In the context of the current, arguably cynical and calculated backlash, the comments are perhaps appropriate. In the context of long-term challenges that state and society will inevitably have to confront, they are inadequate. Interior Minister Ahsan Iqbal has rightly denounced elements that have threatened to declare jihad inside the country in recent days and emphatically asserted that only the state has the right to issue a call to arms.
The interior minister’s comments echoed what has been asserted by Gen Qamar Bajwa recently, the army chief having publicly stated that the state must have a monopoly over violence and is the sole authority to declare jihad.
That the state is finally willing to push back publicly and firmly against extremist elements that not only reject the Constitution but also want to unleash violence inside Pakistan is a welcome change. A better future for all Pakistanis will not be won without confronting regressive groups operating inside the country.
Yet, there are two problems with the formulation that the interior minister has chosen. First, it does not acknowledge the role that the state itself has played in encouraging jihad among sections of the population and in regional conflicts. If there are groups and societal elements inside Pakistan willing to threaten jihad over all manner of perceived offences, virtually all of them have found encouragement at one point or another from the state itself to do so. The state has only gone so far as to recognise that sustained and sweeping counter-extremism efforts are needed across the country; little has been achieved or even attempted in practice.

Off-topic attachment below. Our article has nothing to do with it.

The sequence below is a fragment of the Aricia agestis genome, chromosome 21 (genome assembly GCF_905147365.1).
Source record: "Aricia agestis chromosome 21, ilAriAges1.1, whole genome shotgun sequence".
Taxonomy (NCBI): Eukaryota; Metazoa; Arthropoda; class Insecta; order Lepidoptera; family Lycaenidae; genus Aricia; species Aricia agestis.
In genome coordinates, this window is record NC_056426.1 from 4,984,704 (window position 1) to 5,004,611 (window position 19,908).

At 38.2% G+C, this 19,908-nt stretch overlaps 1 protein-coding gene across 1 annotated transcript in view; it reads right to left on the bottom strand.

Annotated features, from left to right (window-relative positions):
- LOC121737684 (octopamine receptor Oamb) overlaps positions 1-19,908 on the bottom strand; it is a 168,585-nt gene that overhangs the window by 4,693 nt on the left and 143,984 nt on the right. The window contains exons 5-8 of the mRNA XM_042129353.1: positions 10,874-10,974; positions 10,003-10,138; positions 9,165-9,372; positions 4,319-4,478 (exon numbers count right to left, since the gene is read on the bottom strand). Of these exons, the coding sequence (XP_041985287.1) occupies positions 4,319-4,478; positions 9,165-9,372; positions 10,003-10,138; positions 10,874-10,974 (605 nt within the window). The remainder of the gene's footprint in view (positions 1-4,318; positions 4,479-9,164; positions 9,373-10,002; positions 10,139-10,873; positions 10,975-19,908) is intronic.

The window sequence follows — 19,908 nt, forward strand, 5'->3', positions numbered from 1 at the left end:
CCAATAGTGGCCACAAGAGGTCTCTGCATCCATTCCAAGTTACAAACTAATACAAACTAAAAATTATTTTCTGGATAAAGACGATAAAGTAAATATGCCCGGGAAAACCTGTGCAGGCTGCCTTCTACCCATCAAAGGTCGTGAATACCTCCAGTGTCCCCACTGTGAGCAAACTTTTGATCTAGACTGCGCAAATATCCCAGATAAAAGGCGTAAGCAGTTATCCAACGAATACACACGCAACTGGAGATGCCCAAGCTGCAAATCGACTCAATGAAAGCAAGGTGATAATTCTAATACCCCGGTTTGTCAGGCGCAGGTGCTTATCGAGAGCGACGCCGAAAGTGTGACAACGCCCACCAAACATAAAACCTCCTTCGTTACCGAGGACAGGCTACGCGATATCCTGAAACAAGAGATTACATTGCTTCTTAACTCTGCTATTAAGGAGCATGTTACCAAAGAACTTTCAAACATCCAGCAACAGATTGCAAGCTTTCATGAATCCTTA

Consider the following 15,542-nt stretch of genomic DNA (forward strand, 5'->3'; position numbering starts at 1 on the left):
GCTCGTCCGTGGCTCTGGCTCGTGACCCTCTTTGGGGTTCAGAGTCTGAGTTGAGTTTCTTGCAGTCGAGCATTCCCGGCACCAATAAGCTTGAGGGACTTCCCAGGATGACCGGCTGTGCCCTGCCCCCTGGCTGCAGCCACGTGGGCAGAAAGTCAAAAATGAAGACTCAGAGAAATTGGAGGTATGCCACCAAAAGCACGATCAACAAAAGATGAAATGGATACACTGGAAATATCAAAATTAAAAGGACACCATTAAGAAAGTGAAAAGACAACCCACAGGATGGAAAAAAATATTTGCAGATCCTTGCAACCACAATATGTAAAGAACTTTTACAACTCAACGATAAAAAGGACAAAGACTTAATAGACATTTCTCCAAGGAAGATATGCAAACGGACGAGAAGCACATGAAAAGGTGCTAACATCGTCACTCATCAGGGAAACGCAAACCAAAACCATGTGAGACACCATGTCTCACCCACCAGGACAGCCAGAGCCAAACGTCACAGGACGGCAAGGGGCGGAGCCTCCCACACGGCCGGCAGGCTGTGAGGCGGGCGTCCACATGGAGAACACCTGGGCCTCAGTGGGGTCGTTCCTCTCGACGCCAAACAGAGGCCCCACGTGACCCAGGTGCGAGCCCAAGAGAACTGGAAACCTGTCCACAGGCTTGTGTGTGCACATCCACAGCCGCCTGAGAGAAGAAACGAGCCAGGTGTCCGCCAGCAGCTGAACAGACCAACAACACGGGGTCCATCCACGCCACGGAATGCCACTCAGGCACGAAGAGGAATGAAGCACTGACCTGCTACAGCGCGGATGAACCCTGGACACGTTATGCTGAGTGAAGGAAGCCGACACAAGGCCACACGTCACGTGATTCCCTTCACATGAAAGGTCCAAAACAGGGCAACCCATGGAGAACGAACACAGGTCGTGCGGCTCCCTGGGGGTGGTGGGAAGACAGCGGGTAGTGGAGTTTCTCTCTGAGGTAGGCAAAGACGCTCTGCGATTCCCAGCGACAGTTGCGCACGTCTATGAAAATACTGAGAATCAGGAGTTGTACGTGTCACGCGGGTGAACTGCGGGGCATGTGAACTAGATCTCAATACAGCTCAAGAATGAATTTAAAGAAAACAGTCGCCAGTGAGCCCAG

The controversy that parliament has found itself mired in is an unfortunate illustration of the utter failure of the state to cleanse the public discourse of hateful rhetoric and its total failure to develop a national dialogue that is inclusive, rational and democratic. Are the elements urging violence today not a reflection of a state that unthinkingly and for long embraced ideas that are inimical to a modern, constitutional, democratic state?
Second, there is a fresh danger in the very idea that only the state can declare a certain kind of religiously mandated violence. For the state to protect itself and its people against external enemies, or to defend itself in the case of a declaration of war against Pakistan, there are thoroughly legitimate, legal and internationally accepted reasons for doing so that do not appeal solely to religious sentiment.
Where are these notions of a certain kind of religious edict being the exclusive domain of the state or necessary in any circumstances at all coming from? Instead of debating who has the authority to declare and wage jihad, the state ought to be working to ensure the total elimination of all non-state actors and militias. Pakistan must demonstrate that it is fundamentally committed to being a responsible member of a modern world order.
Published in Dawn, October 9th, 2017
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